Here’s a story that probably sounds familiar: An extremely talented guard tries out for his high school’s varsity basketball team but fails to make it, providing him with the drive he needs to eventually thrive on that same varsity high school team his junior and senior years, en route to transforming into one of the best players in the country.
You’re expecting this story to end with the kid playing for Dean Smith at the University of North Carolina and then transitioning into the single greatest basketball player of all-time, but that’s not who this is about. This is about University of Washington freshman Markelle Fultz, who absolutely is not Michael Jordan but could very well be the No. 1 overall selection in the 2017 NBA Draft.
The thing about getting cut from varsity as a sophomore is real, though. That’s one thing the two really do have in common.
“That’s just a part of my story now,” Fultz told Basketball Insiders. “It’s actually a blessing that it happened to me. I wasn’t really disappointed, honestly. I just saw it as a setback that meant I had to work harder, and that’s what I did. I went and got back into the gym and put up a lot of shots, worked on my game, increased my abilities, and it ended up working out alright for me.”
Fultz, named a McDonald’s All-American back in the spring, had a monster summer playing for USA Basketball’s Under-18 team. He broke open a close championship game against Canada, scoring a couple of big buckets, hauling in a big rebound and dishing out a key assist in the final minutes of a game that at one point got to within two points. He absolutely took over, and nobody was surprised when he won the tournament MVP award.
Now, with school underway at UW, Fultz enters his freshmen season following one of the more unconventional college decisions in recent years.
Despite getting offers from scores of universities including Arizona, North Carolina and Kansas, Fultz chose to attend Washington. With so many top prospects joining up to form superteams at Kentucky and Duke, choosing a non-powerhouse like Washington—especially for a kid from Maryland—was a real head-scratcher.
Fultz says going to the opposite side of the country held some appeal for him as a kid looking to try something new in his life. But, more importantly, he said the coaches there just wanted him the most.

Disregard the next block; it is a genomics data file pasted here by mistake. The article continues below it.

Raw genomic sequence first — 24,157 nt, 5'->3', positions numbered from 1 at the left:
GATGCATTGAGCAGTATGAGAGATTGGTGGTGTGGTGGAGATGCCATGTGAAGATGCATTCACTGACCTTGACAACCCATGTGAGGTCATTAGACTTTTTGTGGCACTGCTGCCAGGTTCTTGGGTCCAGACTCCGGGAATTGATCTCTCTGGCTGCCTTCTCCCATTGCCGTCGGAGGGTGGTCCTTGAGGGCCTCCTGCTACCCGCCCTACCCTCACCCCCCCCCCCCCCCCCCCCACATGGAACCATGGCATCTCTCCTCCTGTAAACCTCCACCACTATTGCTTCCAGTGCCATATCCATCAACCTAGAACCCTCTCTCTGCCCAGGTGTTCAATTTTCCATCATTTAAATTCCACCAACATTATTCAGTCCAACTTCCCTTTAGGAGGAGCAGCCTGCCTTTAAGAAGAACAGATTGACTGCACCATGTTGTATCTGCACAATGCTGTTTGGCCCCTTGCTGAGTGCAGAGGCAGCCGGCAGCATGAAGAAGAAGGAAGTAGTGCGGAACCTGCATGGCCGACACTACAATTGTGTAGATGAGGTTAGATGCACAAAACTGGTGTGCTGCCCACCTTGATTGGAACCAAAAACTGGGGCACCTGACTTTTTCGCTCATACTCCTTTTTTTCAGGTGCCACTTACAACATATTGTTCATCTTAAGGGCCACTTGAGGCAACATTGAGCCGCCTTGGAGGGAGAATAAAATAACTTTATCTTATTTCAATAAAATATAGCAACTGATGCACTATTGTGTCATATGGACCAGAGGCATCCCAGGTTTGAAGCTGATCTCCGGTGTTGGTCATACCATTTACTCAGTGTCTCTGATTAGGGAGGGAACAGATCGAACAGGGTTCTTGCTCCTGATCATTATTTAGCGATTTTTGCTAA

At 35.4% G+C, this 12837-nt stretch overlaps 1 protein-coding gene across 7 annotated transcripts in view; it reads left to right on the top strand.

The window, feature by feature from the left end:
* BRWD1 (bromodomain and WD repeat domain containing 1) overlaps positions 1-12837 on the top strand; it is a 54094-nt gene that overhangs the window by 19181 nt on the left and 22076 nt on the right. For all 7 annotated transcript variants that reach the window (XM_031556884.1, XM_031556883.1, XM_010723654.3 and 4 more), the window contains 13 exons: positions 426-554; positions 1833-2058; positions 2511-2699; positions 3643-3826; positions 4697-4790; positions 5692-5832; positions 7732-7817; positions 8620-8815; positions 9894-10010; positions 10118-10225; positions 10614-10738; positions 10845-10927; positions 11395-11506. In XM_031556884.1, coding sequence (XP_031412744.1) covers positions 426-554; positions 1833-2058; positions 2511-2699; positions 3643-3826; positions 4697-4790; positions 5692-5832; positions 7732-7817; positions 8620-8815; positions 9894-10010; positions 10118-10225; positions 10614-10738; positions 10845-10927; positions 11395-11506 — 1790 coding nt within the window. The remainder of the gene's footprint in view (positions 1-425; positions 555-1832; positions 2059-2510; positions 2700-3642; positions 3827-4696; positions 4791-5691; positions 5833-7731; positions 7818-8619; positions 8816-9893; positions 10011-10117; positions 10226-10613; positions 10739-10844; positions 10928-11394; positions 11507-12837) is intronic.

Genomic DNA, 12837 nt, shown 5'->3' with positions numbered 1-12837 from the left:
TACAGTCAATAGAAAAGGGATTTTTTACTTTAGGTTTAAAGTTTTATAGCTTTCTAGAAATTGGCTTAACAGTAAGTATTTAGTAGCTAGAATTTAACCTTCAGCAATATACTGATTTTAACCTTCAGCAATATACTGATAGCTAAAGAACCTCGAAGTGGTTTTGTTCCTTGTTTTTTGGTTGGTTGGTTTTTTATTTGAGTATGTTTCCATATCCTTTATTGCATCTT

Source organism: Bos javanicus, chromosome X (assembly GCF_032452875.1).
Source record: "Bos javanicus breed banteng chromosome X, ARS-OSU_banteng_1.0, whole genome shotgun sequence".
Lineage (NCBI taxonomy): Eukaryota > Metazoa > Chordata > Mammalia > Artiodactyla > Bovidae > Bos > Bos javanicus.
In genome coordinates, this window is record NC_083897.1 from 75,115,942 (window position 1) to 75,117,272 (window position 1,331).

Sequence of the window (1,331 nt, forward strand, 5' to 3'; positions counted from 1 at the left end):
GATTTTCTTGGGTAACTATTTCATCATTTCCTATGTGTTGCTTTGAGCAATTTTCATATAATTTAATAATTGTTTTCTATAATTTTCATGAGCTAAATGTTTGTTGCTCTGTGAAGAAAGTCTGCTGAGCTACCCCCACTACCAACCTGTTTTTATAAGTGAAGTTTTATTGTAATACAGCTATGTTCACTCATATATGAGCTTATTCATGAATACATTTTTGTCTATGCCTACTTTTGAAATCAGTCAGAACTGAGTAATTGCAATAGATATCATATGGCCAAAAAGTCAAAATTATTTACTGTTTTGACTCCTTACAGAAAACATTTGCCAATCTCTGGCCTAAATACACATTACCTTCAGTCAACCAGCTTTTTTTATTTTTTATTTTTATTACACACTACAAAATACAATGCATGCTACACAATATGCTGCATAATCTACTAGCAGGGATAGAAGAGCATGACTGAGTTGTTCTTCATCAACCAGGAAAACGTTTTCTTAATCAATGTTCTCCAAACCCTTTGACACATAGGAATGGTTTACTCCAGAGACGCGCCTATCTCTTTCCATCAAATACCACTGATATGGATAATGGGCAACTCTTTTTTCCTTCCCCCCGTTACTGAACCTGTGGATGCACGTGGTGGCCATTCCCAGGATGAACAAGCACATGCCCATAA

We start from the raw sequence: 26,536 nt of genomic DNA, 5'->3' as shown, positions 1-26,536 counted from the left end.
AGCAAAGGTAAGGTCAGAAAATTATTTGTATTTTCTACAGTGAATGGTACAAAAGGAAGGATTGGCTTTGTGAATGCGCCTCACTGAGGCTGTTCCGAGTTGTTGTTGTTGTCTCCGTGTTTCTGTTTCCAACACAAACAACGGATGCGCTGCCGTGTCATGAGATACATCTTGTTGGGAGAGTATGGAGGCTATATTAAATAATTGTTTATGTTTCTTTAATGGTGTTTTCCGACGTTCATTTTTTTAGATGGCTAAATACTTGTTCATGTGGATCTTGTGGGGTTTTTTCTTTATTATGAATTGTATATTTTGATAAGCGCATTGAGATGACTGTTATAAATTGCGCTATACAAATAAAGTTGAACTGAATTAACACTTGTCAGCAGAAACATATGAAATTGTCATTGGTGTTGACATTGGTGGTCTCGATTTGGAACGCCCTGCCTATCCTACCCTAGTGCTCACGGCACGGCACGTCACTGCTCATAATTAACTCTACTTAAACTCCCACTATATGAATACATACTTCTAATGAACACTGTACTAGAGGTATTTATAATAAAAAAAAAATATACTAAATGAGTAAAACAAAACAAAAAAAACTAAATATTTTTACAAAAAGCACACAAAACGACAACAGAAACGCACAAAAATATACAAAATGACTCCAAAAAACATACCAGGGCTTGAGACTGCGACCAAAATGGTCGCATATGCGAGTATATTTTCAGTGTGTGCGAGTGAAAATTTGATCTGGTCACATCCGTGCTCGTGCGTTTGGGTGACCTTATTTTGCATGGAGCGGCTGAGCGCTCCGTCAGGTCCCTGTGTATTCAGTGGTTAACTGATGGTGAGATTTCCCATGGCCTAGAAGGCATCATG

“The coaching staff made the difference,” he said. “They came to every AAU game I had and contacted me a lot, so they had a very different type of relationship with me. It felt like I was their son or something, and I really think that made the difference to me, to know that somebody cares enough me to come to every game that I have and communicate with me every day. I wanted somebody like that who cares about me and who’s going to push me. That’s what I’m looking forward to doing there.”
What this means is Fultz will be given full rein to flourish on a team where he’s very clearly the best player. While all of those five-star recruits at Kentucky and Duke share the ball, it’s a little hard to get a sense of what they could actually do as the centerpiece of a team. Like Ben Simmons at LSU a year ago though, Fultz will be on full display. Of course, he believes he would have flourished no matter what college he’d chosen.
“It wouldn’t have mattered where I went because I’m a kid who’s going to work hard to get where I needed,” he said.” It does give me a little relief (not to be sharing minutes with other five-star recruits), but once I get there I’m still going to have to work out and prove that I deserve to be a starter. That’s my goal, so I want push other people in practice to prove I belong there, just like I want them to push me.”
He’s definitely going to push them. Fultz is one of the most athletic players in his class, and when he combines that with his tight handles, explosive first step and efficient shooting, it’s easy to see why NBA scouts are already drooling over him. There’s a real star quality to this kid, which is why it’s so exciting to think about what sort of freshman year he’ll have as a Husky.
“I’m just scratching the surface,” Fultz said. “I’m always going to work, and I really don’t believe that I’ve reached my ceiling yet. There are parts of my game that people still don’t know about yet. I still feel like I can grow.”
At 18 years old, he’s already proven this to be true – though it’s frightening to think about how good this kid could be if he gets even better.
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